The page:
The Big Un-Sale
Every New Year’s Eve, we watch the crowds converging on the old shopping centres. Last year the Committee decided it was now 2031 AD, and all the clean-burning hydrogen engines were un-sold. So the car parks are filled with fume-spewing internal combustion engines, and that’s progress for you.
New Year’s Eve is our most shameful day. The day when each store becomes an un-store, and the voting public takes illegal tech back from whence it came. And we as a people are accepting the decisions of the Committee as a fait accompli!
Our organisation has been monitoring the Committee’s Annual List, and each Boxing Day we’ve noticed an alarming trend. While the first Un-Sale was a measured subtraction of one calendar year, sometimes the powers that be have been deducting three or even five years from our current Technology Standard. While it’s admirable that developing nations have been benefiting from our deductions, we ask when it’s all going to stop.
Are you going to be one of the mindless horde that trudges to the Collection Point, list in hand? Every person that takes the Committee’s buy-back money is a collaborator, and our great culture is being sold off, one year at a time. When the day comes, will you cheerfully hand back your MyVisor, or happily give up the cancer-inducing mobile telephony that you’ve only just gotten used to again?
It’s simply ridiculous, and we cannot go back to plasma televisions, nor the telegraph.
In particular, we the people object to the inclusion of the following items on this year’s Annual List:
• FleshSlaves, models Beta and Gamma
• Neurolink cyber interface, all models
• All vehicles fitted with the Perfecto bio-diesel system.
• MilliGro brand custom algae farms
Concerned Citizens for Tech Protection.

I grew up in a tenement that looked out on the back of the minotaur’s head. The minotaur statue is older than the city and taller than any building in it. Our tenement is nearly as tall, not nearly as old, and in far worse repair.

The statue gazes out across the plain of salt, which the scholars say was a sea that dried up years ago, and my siblings and I gaze with it into the hazy horizon.

The scholars don’t know who built the statue, or why, but everyone else says it’s a marker to guide travelers over the salt plain. However, everyone, including the scholars, agrees the plain is impossible to cross–too vast, too empty of landmarks. With all the wind-stirred dust, you can’t navigate by stars; by day, you can barely guess where the sun is.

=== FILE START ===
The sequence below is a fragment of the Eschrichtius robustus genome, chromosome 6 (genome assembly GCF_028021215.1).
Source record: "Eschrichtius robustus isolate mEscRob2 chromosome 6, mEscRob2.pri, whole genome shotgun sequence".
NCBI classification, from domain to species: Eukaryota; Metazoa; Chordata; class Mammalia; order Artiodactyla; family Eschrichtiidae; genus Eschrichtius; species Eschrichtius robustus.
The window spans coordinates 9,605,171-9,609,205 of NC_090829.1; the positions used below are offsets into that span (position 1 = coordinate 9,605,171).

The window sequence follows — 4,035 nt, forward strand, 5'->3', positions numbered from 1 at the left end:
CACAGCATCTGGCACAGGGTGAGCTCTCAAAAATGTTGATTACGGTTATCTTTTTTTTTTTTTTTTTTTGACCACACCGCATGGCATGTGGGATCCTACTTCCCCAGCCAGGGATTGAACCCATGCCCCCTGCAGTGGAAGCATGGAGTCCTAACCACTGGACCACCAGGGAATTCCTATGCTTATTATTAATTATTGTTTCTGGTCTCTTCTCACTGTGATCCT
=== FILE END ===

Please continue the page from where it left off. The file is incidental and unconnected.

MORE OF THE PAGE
My brothers and sisters and I do go out onto the plain at daybreak and dusk, when the twilight seeps into everything, and we might be walking on a flat of sky. It’s the one advantage we’ve got in the salt quarter. The old city has history; the river districts have trade and communication with distant lands; and the elite quarter has the evening cool of the mountains. A half hour at either end of the day to explore an empty blue world doesn’t seem like much in comparison.

We find our way back by the broken silhouettes of the mountains, and the prongs of the minotaur’s horns above them. One night, we found a man collapsed at the base of the minotaur statue, covered in salt dust. Under the white coating, we saw his boots and glasses were the blue of twilight on the plain.

We went for a healer and returned to find the man gone. The scholars and city guard told us he was a lunatic who’d wandered out onto the plain. We didn’t believe them; we knew the impossible when we saw it.

They built his pyre on our rooftop–our building was closest, and they didn’t want to move him far, which made us even more suspicious. We knew secret ways to the roof, so we crept up and stole his glasses and boots.

We argued all night and drew lots. In the predawn twilight, the glasses show me trails on the plain. I set my foot on one to see where the boots will take me…

AUTHOR’S NOTE: The following consists of image descriptors copied from the Wembausch photographic archive in New Vienna

  1. Mayor Smyther entering Halifax hall the morning before the Western riots (Mellart, 1997)
  2. Graffiti slogans by street artist Elscape (Various, 1987 – 1997)
    1. Riese & Resist (sic. 1997)
    2. Ride or die (subway roof) (1995)
    3. You’re mom (sic.) (early work) (c. 1987)